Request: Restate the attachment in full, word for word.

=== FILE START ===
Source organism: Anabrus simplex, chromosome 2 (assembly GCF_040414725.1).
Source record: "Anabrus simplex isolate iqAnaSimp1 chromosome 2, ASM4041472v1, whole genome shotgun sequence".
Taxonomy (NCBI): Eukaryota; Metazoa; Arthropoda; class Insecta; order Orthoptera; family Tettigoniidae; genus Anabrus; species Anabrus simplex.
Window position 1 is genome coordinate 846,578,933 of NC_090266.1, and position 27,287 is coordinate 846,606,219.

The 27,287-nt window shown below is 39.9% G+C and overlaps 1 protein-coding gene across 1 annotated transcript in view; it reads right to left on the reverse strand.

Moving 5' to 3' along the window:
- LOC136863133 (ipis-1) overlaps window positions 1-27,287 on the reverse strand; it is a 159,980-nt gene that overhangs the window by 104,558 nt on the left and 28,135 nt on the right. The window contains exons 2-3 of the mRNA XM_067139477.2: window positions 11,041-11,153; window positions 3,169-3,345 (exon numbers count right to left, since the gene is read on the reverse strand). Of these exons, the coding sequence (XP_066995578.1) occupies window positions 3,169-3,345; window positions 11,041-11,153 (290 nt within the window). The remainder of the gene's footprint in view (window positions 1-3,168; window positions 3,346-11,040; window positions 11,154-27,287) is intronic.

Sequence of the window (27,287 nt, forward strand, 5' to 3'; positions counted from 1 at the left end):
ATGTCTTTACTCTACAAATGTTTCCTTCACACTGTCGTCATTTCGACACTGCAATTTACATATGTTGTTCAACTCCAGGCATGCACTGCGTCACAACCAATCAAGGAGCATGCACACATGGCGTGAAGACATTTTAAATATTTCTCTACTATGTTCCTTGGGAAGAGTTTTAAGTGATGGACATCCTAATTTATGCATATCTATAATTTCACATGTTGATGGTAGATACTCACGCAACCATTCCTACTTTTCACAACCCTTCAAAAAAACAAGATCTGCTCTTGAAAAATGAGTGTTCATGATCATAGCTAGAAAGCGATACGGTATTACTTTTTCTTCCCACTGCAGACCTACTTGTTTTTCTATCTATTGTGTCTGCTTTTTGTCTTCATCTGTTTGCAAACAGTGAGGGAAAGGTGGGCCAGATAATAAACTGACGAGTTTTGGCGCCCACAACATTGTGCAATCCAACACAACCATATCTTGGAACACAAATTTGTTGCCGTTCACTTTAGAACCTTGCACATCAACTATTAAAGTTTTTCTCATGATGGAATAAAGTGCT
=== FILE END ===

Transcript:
Source organism: Anabrus simplex, chromosome 2 (assembly GCF_040414725.1).
Source record: "Anabrus simplex isolate iqAnaSimp1 chromosome 2, ASM4041472v1, whole genome shotgun sequence".
Taxonomy (NCBI): Eukaryota; Metazoa; Arthropoda; class Insecta; order Orthoptera; family Tettigoniidae; genus Anabrus; species Anabrus simplex.
Window position 1 is genome coordinate 846,578,933 of NC_090266.1, and position 27,287 is coordinate 846,606,219.

The 27,287-nt window shown below is 39.9% G+C and overlaps 1 protein-coding gene across 1 annotated transcript in view; it reads right to left on the reverse strand.

Moving 5' to 3' along the window:
- LOC136863133 (ipis-1) overlaps window positions 1-27,287 on the reverse strand; it is a 159,980-nt gene that overhangs the window by 104,558 nt on the left and 28,135 nt on the right. The window contains exons 2-3 of the mRNA XM_067139477.2: window positions 11,041-11,153; window positions 3,169-3,345 (exon numbers count right to left, since the gene is read on the reverse strand). Of these exons, the coding sequence (XP_066995578.1) occupies window positions 3,169-3,345; window positions 11,041-11,153 (290 nt within the window). The remainder of the gene's footprint in view (window positions 1-3,168; window positions 3,346-11,040; window positions 11,154-27,287) is intronic.

Sequence of the window (27,287 nt, forward strand, 5' to 3'; positions counted from 1 at the left end):
ATGTCTTTACTCTACAAATGTTTCCTTCACACTGTCGTCATTTCGACACTGCAATTTACATATGTTGTTCAACTCCAGGCATGCACTGCGTCACAACCAATCAAGGAGCATGCACACATGGCGTGAAGACATTTTAAATATTTCTCTACTATGTTCCTTGGGAAGAGTTTTAAGTGATGGACATCCTAATTTATGCATATCTATAATTTCACATGTTGATGGTAGATACTCACGCAACCATTCCTACTTTTCACAACCCTTCAAAAAAACAAGATCTGCTCTTGAAAAATGAGTGTTCATGATCATAGCTAGAAAGCGATACGGTATTACTTTTTCTTCCCACTGCAGACCTACTTGTTTTTCTATCTATTGTGTCTGCTTTTTGTCTTCATCTGTTTGCAAACAGTGAGGGAAAGGTGGGCCAGATAATAAACTGACGAGTTTTGGCGCCCACAACATTGTGCAATCCAACACAACCATATCTTGGAACACAAATTTGTTGCCGTTCACTTTAGAACCTTGCACATCAACTATTAAAGTTTTTCTCATGATGGAATAAAGTGCT